Four survivors of the July 20, 2012, movie theater massacre in Aurora, Colo., are on the hook for nearly $700,000 in legal fees after their lawsuit against Cinemark failed earlier this year. A Colorado law allows the winning side of civil cases to seek costs from the plaintiffs, and a judge ruled this week in favor of the theater, ordering the plaintiffs to pay Cinemark’s hefty legal bill.
Over 40 survivors of the attack have been trying to sue the theater chain for the last four years, according to an in-depth report from the Los Angeles Times. The plaintiffs argued that the theater’s relaxed security measures allowed the shooter—then-25-year-old James Holmes—to enter the theater and fire into the audience unchallenged.
After the lawsuit failed at the state level, the victims took their case to federal court. At the conclusion of the proceedings, U.S. District Judge R. Brooke Jackson informed the survivors he was planning to rule in favor of the theater—Cinemark could not have known Holmes was planning an attack, and even increased security measures would not have stopped him.
Jackson urged the plaintiffs to settle with Cinemark, and the victims were prepared to take the theater’s offer of $150,000 split among the 41 plaintiffs, according to the Times. The theater would also commit to taking additional measures to protect its patrons.
But one of the plaintiffs rejected the deal at the last minute. Two of her children had been killed in the shooting: one who was with her and one she was carrying. The gunshot wounds she sustained also left her paralyzed.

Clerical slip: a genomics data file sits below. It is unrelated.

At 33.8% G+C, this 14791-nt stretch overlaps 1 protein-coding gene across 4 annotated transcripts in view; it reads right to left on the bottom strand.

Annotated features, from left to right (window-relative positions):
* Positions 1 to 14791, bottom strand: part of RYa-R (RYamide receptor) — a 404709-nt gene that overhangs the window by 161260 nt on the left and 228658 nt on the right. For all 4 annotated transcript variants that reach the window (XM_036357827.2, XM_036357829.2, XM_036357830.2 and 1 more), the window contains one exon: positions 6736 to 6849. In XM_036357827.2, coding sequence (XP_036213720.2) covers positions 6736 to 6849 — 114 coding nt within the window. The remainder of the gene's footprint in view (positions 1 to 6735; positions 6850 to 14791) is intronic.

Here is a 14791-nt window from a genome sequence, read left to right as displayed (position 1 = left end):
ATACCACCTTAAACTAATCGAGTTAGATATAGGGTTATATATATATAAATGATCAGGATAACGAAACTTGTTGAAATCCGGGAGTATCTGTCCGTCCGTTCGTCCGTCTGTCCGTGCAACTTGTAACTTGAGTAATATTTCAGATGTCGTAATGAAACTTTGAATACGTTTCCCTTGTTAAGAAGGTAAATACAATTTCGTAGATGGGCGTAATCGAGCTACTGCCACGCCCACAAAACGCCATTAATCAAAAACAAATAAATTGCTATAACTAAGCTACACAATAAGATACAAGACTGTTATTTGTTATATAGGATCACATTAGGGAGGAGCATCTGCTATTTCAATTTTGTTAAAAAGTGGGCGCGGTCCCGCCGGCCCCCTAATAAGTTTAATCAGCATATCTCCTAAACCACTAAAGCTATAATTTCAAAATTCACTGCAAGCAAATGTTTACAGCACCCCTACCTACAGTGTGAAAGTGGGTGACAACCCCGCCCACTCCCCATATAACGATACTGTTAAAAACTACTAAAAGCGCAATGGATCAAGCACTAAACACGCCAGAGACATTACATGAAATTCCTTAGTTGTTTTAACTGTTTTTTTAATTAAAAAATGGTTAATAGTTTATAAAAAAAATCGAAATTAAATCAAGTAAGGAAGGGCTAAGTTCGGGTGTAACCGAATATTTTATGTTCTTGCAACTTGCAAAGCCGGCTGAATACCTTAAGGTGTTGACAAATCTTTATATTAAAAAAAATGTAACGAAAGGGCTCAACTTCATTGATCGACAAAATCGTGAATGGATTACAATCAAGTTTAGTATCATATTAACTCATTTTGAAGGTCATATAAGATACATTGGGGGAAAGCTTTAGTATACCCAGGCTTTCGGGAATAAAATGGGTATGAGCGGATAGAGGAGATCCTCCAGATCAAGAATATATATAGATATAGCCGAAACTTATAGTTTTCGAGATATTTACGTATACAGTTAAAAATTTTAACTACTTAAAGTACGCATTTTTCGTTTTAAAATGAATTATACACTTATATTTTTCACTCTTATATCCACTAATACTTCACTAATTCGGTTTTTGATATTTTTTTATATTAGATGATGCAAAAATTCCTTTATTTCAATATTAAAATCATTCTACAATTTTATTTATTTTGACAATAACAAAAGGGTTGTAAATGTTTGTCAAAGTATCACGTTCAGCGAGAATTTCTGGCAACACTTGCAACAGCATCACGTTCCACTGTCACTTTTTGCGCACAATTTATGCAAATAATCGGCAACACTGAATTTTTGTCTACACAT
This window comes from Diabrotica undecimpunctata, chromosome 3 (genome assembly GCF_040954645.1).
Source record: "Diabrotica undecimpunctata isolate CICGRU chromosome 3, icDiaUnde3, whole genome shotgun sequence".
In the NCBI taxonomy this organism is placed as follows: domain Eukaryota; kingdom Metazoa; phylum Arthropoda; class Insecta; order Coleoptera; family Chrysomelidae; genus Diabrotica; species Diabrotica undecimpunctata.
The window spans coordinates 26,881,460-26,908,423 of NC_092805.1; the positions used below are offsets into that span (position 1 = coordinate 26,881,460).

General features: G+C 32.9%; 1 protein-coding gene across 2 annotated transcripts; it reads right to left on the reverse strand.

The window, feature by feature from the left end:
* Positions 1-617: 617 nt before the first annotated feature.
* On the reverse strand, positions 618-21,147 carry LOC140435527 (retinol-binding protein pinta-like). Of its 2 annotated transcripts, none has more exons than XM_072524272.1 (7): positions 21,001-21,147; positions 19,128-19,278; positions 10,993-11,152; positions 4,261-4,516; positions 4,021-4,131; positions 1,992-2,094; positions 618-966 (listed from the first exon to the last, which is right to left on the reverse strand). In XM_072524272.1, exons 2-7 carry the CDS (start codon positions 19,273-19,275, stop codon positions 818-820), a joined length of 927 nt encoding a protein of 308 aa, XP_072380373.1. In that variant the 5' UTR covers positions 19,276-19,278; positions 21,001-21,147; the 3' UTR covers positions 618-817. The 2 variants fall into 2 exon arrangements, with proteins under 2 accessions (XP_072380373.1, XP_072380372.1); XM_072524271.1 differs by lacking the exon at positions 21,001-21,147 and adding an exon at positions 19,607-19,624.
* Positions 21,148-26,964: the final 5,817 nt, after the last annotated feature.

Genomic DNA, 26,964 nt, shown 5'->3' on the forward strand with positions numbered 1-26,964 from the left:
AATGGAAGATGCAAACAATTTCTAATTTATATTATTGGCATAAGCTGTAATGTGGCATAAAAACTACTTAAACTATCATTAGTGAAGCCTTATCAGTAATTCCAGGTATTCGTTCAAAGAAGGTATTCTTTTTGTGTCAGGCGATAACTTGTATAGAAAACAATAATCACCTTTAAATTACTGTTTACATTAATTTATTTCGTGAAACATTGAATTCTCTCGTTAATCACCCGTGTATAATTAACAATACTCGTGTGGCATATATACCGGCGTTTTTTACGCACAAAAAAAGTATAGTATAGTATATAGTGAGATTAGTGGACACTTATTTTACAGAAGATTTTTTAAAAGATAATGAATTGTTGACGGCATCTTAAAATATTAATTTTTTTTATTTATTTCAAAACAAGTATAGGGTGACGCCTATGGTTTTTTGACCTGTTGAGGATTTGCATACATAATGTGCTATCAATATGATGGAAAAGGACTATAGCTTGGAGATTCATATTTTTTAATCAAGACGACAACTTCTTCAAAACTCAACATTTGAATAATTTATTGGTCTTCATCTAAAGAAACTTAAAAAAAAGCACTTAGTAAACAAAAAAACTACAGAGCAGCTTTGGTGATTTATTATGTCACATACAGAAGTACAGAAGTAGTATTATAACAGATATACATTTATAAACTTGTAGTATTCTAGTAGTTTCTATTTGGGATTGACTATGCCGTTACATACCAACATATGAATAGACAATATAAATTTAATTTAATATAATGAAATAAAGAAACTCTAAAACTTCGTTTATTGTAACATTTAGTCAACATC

“It was done then,” Marcus Weaver, one of the survivors, told the Times. Thirty-seven plaintiffs immediately removed themselves from the case. The four who remained now owe the theater chain nearly $700,000.
“Theaters aren’t any safer,” Weaver said. “It’s almost like everything was for naught.”
If Cinemark had lost the case, theaters around the country could have been forced to beef up their security measures—a costly proposition for theaters already running a tight budget and one that would have increased ticket prices, according to the NY Daily News.
Cinemark may have won its day in court, but Colorado gun owners are still fighting to repeal the gun control measures passed in the wake of the attack. Universal background checks and a magazine ban are still in place, but the State Senate recently passed a repeal of the magazine restriction. That legislation should be considered by the House next legislative session.